We’ve created a easy to use wood pellet guide to assist you in selecting specific pellets for whatever you’re training. Welcome to the era of modern cooking. Grilling to perfection while infusing distinct flavor is easier and more effective than ever before thanks to wood pellets.
The art of smoking foods is all about maintaining consistent and even temperatures, which begins with the fire’s fuel. It’s best to use some type of hardwood for smoking, whether it’s chunks, chips, or pellets.
Wood chips or chunks have traditionally been used in grills and outdoor ovens large enough to accommodate them. Wood chips or wood pellets can be used in gas or charcoal grills with a smokebox for grillers with smaller setups, and wood pellet grills have recently been making BBQ magic at homes as well as restaurants. Hardwood pellets are popular among grillers because of their ease of use and effectiveness when compared to other fuels.
How Are Wood Pellets Made?
Wood pellets, like wood chips, are made from sawmill byproducts that would otherwise be discarded. The waste is ground, dried, and then fed through a forming die. A knife inside the machine cuts the wood into uniform-sized pellets as the forming die rotates while pressurizing it. The pellets must then cool so that they do not stick to one another.
Industrial wood pellets and flavored wood pellets for smoking food are made in the same way. The best pellet makers, on the other hand, are more picky about the wood they use. Flavored wood pellets, for example, will frequently use trees from local apple orchards and blend them with oak or hickory.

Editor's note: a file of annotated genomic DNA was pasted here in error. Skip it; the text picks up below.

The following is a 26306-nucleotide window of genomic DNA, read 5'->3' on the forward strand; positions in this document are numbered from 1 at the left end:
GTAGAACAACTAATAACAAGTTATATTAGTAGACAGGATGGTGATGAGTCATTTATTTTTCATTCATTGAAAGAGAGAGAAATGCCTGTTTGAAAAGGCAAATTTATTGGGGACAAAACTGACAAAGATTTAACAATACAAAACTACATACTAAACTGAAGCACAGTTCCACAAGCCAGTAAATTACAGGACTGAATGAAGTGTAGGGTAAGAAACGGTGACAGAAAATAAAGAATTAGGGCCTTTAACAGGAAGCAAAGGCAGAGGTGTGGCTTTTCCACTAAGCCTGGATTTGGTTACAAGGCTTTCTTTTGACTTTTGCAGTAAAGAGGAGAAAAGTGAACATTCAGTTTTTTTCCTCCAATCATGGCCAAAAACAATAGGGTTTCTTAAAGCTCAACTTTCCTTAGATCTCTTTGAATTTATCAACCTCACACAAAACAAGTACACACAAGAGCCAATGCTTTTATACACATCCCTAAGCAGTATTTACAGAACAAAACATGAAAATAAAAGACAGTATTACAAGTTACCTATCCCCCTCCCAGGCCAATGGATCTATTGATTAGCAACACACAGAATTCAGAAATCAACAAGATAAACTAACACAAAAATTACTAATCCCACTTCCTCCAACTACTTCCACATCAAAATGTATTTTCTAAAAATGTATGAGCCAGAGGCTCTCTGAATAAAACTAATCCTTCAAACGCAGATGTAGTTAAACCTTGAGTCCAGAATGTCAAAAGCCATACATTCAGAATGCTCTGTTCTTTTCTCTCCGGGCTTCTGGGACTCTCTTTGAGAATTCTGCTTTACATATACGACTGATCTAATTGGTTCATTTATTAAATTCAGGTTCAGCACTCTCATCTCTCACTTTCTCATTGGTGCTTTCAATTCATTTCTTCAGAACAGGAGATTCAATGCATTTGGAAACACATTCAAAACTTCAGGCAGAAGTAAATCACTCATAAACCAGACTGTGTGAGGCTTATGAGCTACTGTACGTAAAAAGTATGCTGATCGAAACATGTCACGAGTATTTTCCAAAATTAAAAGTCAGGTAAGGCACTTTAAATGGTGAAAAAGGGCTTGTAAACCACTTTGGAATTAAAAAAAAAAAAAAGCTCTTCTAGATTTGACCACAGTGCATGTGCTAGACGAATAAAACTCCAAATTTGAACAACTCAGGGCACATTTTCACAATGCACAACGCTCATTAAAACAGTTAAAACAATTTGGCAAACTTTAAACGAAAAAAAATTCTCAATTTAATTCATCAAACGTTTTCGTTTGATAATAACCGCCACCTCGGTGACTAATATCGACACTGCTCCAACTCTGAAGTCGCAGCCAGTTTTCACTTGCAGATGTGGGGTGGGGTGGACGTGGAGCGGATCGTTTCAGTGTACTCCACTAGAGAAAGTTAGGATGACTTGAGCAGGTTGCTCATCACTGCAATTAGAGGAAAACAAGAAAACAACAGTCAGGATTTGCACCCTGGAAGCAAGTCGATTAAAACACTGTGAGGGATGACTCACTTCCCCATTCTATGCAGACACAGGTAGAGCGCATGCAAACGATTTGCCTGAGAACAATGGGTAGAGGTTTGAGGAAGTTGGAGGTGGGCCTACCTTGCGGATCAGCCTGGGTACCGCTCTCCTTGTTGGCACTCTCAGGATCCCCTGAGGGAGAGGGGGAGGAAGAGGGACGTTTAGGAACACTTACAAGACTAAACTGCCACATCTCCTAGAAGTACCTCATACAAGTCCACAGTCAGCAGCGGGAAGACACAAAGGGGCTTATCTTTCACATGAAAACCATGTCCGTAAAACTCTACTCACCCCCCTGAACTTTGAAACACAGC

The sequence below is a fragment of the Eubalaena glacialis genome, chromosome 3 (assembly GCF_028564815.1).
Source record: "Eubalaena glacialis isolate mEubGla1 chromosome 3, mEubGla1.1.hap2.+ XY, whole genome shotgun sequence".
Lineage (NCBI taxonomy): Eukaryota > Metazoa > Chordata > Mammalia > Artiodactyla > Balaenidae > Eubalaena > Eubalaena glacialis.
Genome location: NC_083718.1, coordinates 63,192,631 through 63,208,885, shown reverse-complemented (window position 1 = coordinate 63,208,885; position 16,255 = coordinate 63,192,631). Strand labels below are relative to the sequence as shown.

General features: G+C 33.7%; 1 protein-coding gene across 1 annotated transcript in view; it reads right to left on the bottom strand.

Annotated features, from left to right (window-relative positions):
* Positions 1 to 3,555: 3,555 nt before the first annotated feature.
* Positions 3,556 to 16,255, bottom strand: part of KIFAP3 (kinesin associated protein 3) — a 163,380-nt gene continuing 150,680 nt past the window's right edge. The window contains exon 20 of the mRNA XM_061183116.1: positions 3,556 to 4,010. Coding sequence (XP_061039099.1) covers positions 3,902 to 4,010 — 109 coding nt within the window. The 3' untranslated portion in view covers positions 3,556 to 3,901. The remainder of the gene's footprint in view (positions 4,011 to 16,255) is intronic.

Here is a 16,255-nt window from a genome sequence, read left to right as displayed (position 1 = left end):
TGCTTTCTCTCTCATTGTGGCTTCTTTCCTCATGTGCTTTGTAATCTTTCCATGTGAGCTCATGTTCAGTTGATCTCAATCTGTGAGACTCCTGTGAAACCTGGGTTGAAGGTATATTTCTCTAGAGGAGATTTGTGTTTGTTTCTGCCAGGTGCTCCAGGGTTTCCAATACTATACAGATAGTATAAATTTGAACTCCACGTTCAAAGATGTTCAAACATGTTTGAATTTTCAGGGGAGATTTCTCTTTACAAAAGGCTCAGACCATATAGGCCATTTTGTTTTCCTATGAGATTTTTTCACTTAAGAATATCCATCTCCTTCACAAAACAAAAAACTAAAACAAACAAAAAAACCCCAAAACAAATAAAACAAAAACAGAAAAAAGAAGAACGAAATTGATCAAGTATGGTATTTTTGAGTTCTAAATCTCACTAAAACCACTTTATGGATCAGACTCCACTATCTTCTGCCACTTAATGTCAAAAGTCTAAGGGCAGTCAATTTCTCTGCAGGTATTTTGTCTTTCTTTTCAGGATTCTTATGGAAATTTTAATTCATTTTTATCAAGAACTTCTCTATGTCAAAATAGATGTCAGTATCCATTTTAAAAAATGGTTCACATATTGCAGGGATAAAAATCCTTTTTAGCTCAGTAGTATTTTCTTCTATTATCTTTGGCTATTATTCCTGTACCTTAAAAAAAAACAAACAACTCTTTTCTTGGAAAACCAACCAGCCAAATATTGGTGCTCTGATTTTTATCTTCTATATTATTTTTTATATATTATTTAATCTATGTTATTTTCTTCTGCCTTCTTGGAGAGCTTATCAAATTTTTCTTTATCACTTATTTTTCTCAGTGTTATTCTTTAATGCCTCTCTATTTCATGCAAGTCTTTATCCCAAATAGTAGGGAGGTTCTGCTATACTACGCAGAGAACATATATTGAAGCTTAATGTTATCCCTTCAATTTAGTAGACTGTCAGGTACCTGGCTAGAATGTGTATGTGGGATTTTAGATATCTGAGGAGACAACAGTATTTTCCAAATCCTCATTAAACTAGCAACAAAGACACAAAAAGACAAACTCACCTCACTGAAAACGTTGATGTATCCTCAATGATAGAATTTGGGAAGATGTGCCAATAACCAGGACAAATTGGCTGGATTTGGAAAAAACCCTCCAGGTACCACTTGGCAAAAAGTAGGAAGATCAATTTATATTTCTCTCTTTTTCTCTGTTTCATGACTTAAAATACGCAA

Many people admire to have the best wood for smoking brisket because they are all-natural. There’s no need for chemicals or glues because the lignin (an organic polymer found in wood) helps the pellets bind together naturally once they’ve been compressed. The only additional ingredient in wood pellets may be a smidgeon of food-grade soybean oil sprayed on the dry wood fibers before they are fed into the forming die.
Wood pellets are usually sold in 20-pound bags, but the pellets themselves aren’t particularly large or heavy. Scoop your wood pellets into the hopper of your pellet grill, close the lid, and turn the switch on. You may need to add more pellets to the hopper depending on the cooking time, but you’ll never have to worry about soaking, stirring, poking, or prodding.
Working with wood chips is difficult because you must soak them in order for them to burn slowly and evenly. Wood pellets, on the other hand, are designed to burn hot and long. You don’t want to get them wet because they’ll rot quickly.
Experimenting with flavors is as easy as mixing and matching the flavors of wood pellets. You can buy popular blends, or invent your own!
How To Use Wood Pellets on a Gas Grill
Clean the grill thoroughly before using pellets on a gas grill. Place the pellets in a high-heat-resistant smoke box or pan. Before putting the smokebox inside, turn down the central burners and turn up the outer burners.
Keep the lid closed and adjust the knobs that correspond to the burner under your smoke box to control the temperature on a gas grill. The disadvantage is that unless you use two smoke boxes of equal size, evenly circulating the smoke will be difficult. Because most wood pellets only smoke for about 30 minutes, you’ll need to open the grill to add more pellets if you’re grilling for several hours (this lets heat escape).
How To Use Wood Pellets on Charcoal Grill
Divide the grill in half: one half will be the “hot zone,” with the coals and smokebox, and the other will be the “cool zone,” with a foil dish full of water. Place the smoke box and wood pellets on top of the heated coals on their designated side. Then pour water into the tray and place your meat on top.
The difficulty with this method is keeping the coals at a low temperature. Most smoking recipes call for temperatures below 250 degrees Fahrenheit, whereas coals burn much hotter.